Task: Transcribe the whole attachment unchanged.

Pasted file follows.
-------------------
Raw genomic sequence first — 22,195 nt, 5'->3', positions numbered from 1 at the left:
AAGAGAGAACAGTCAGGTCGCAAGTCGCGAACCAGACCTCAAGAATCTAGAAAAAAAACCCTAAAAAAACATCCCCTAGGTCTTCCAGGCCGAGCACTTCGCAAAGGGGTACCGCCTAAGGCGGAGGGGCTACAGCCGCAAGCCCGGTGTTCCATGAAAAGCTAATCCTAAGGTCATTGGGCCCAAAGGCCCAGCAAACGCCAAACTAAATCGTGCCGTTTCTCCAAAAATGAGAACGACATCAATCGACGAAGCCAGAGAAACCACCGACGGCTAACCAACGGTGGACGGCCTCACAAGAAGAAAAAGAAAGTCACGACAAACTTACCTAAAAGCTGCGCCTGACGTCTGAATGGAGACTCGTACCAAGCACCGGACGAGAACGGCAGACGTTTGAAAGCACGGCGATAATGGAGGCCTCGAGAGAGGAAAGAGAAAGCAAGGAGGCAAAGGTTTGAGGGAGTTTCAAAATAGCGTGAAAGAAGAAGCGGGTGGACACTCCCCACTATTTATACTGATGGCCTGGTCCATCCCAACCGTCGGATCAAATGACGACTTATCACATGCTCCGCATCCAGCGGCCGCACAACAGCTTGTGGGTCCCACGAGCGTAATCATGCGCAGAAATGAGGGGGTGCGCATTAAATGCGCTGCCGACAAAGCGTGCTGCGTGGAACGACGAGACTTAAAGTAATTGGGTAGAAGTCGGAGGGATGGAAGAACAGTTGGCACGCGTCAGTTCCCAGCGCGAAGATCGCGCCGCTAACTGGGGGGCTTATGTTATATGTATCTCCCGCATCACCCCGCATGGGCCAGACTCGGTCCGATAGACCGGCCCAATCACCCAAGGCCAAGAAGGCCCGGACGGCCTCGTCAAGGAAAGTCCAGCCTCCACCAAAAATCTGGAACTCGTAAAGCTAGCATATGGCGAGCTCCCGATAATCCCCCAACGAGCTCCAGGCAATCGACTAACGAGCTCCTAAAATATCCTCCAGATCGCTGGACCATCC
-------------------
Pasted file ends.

Raw genomic sequence first — 22,195 nt, 5'->3', positions numbered from 1 at the left:
AAGAGAGAACAGTCAGGTCGCAAGTCGCGAACCAGACCTCAAGAATCTAGAAAAAAAACCCTAAAAAAACATCCCCTAGGTCTTCCAGGCCGAGCACTTCGCAAAGGGGTACCGCCTAAGGCGGAGGGGCTACAGCCGCAAGCCCGGTGTTCCATGAAAAGCTAATCCTAAGGTCATTGGGCCCAAAGGCCCAGCAAACGCCAAACTAAATCGTGCCGTTTCTCCAAAAATGAGAACGACATCAATCGACGAAGCCAGAGAAACCACCGACGGCTAACCAACGGTGGACGGCCTCACAAGAAGAAAAAGAAAGTCACGACAAACTTACCTAAAAGCTGCGCCTGACGTCTGAATGGAGACTCGTACCAAGCACCGGACGAGAACGGCAGACGTTTGAAAGCACGGCGATAATGGAGGCCTCGAGAGAGGAAAGAGAAAGCAAGGAGGCAAAGGTTTGAGGGAGTTTCAAAATAGCGTGAAAGAAGAAGCGGGTGGACACTCCCCACTATTTATACTGATGGCCTGGTCCATCCCAACCGTCGGATCAAATGACGACTTATCACATGCTCCGCATCCAGCGGCCGCACAACAGCTTGTGGGTCCCACGAGCGTAATCATGCGCAGAAATGAGGGGGTGCGCATTAAATGCGCTGCCGACAAAGCGTGCTGCGTGGAACGACGAGACTTAAAGTAATTGGGTAGAAGTCGGAGGGATGGAAGAACAGTTGGCACGCGTCAGTTCCCAGCGCGAAGATCGCGCCGCTAACTGGGGGGCTTATGTTATATGTATCTCCCGCATCACCCCGCATGGGCCAGACTCGGTCCGATAGACCGGCCCAATCACCCAAGGCCAAGAAGGCCCGGACGGCCTCGTCAAGGAAAGTCCAGCCTCCACCAAAAATCTGGAACTCGTAAAGCTAGCATATGGCGAGCTCCCGATAATCCCCCAACGAGCTCCAGGCAATCGACTAACGAGCTCCTAAAATATCCTCCAGATCGCTGGACCATCC